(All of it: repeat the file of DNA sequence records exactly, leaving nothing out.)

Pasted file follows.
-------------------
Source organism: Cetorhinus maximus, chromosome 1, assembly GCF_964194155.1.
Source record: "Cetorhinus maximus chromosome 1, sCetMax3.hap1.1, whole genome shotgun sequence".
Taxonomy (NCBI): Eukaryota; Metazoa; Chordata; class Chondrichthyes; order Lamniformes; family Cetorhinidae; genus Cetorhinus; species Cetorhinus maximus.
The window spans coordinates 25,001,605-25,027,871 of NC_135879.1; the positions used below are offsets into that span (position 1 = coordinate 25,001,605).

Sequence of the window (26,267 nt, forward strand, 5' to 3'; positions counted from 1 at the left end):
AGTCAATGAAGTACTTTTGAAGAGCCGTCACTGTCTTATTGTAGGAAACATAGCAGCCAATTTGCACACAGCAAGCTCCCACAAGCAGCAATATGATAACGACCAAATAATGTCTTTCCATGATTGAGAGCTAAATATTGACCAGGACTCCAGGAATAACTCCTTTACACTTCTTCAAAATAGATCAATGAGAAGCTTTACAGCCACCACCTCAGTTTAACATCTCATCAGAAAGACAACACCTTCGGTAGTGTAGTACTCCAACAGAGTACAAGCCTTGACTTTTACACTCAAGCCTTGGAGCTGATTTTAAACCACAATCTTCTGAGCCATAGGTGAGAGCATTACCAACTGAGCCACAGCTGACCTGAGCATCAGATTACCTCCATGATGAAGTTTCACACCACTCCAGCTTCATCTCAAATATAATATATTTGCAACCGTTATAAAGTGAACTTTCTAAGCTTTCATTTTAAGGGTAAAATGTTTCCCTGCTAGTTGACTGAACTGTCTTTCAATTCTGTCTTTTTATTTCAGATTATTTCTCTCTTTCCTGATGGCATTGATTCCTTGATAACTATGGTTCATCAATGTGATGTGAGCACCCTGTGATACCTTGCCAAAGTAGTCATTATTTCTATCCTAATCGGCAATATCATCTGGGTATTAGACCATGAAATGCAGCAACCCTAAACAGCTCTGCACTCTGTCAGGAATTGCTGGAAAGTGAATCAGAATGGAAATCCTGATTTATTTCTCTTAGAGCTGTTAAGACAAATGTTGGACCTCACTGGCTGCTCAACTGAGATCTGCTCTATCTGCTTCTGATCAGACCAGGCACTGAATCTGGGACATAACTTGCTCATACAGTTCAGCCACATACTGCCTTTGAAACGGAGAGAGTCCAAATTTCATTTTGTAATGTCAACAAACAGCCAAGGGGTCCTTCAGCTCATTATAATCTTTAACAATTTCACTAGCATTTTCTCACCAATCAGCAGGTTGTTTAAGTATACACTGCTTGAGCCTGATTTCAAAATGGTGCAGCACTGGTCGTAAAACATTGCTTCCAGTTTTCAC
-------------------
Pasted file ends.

Source organism: Cetorhinus maximus, chromosome 1, assembly GCF_964194155.1.
Source record: "Cetorhinus maximus chromosome 1, sCetMax3.hap1.1, whole genome shotgun sequence".
Taxonomy (NCBI): Eukaryota; Metazoa; Chordata; class Chondrichthyes; order Lamniformes; family Cetorhinidae; genus Cetorhinus; species Cetorhinus maximus.
The window spans coordinates 25,001,605-25,027,871 of NC_135879.1; the positions used below are offsets into that span (position 1 = coordinate 25,001,605).

Sequence of the window (26,267 nt, forward strand, 5' to 3'; positions counted from 1 at the left end):
AGTCAATGAAGTACTTTTGAAGAGCCGTCACTGTCTTATTGTAGGAAACATAGCAGCCAATTTGCACACAGCAAGCTCCCACAAGCAGCAATATGATAACGACCAAATAATGTCTTTCCATGATTGAGAGCTAAATATTGACCAGGACTCCAGGAATAACTCCTTTACACTTCTTCAAAATAGATCAATGAGAAGCTTTACAGCCACCACCTCAGTTTAACATCTCATCAGAAAGACAACACCTTCGGTAGTGTAGTACTCCAACAGAGTACAAGCCTTGACTTTTACACTCAAGCCTTGGAGCTGATTTTAAACCACAATCTTCTGAGCCATAGGTGAGAGCATTACCAACTGAGCCACAGCTGACCTGAGCATCAGATTACCTCCATGATGAAGTTTCACACCACTCCAGCTTCATCTCAAATATAATATATTTGCAACCGTTATAAAGTGAACTTTCTAAGCTTTCATTTTAAGGGTAAAATGTTTCCCTGCTAGTTGACTGAACTGTCTTTCAATTCTGTCTTTTTATTTCAGATTATTTCTCTCTTTCCTGATGGCATTGATTCCTTGATAACTATGGTTCATCAATGTGATGTGAGCACCCTGTGATACCTTGCCAAAGTAGTCATTATTTCTATCCTAATCGGCAATATCATCTGGGTATTAGACCATGAAATGCAGCAACCCTAAACAGCTCTGCACTCTGTCAGGAATTGCTGGAAAGTGAATCAGAATGGAAATCCTGATTTATTTCTCTTAGAGCTGTTAAGACAAATGTTGGACCTCACTGGCTGCTCAACTGAGATCTGCTCTATCTGCTTCTGATCAGACCAGGCACTGAATCTGGGACATAACTTGCTCATACAGTTCAGCCACATACTGCCTTTGAAACGGAGAGAGTCCAAATTTCATTTTGTAATGTCAACAAACAGCCAAGGGGTCCTTCAGCTCATTATAATCTTTAACAATTTCACTAGCATTTTCTCACCAATCAGCAGGTTGTTTAAGTATACACTGCTTGAGCCTGATTTCAAAATGGTGCAGCACTGGTCGTAAAACATTGCTTCCAGTTTTCAC